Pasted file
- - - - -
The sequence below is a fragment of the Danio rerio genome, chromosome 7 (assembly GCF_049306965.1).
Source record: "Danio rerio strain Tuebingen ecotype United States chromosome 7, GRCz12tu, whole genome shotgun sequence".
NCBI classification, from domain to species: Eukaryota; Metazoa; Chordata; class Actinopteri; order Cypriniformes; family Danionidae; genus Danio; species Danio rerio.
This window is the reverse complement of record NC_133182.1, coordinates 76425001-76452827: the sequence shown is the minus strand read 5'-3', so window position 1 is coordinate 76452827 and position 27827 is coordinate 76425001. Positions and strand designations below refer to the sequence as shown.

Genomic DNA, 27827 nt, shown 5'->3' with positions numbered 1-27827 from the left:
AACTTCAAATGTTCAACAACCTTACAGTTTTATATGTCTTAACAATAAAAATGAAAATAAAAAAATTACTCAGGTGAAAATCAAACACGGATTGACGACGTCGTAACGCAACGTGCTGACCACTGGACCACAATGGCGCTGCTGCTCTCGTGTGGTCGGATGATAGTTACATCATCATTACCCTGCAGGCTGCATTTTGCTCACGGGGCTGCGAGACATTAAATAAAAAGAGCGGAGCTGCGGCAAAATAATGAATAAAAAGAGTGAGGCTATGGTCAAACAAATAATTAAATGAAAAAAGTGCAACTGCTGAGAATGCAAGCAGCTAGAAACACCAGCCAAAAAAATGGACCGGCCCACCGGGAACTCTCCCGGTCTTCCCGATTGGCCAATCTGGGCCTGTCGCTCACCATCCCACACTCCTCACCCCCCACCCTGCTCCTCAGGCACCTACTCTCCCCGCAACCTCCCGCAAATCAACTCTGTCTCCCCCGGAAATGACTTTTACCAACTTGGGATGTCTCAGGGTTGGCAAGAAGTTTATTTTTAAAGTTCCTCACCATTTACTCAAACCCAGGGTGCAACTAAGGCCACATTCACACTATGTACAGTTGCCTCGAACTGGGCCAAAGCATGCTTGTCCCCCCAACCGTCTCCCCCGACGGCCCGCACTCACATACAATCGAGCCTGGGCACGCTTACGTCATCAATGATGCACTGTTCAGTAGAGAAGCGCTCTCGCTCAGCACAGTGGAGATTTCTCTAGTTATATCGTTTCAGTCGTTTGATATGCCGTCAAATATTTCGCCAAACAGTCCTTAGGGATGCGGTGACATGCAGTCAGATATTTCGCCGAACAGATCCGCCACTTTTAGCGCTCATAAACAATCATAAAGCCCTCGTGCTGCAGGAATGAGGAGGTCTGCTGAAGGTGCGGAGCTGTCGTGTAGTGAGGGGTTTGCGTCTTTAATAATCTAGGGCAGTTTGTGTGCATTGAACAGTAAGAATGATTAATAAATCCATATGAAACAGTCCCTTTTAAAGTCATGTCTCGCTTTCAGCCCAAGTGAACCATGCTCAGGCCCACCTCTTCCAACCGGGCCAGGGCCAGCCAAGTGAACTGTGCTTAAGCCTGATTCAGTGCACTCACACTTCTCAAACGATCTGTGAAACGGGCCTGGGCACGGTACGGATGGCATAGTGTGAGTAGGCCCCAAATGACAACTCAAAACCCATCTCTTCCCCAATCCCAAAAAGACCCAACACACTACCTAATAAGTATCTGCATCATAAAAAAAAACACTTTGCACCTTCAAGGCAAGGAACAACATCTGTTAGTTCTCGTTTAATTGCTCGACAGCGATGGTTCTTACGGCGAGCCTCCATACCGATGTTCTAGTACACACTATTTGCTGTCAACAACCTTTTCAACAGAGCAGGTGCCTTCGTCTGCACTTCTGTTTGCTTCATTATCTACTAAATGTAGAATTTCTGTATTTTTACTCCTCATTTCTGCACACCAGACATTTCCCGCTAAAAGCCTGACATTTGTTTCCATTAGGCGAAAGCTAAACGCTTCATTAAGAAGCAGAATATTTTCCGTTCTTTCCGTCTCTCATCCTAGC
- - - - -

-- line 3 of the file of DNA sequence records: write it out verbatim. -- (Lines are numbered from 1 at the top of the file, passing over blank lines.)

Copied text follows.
NCBI classification, from domain to species: Eukaryota; Metazoa; Chordata; class Actinopteri; order Cypriniformes; family Danionidae; genus Danio; species Danio rerio.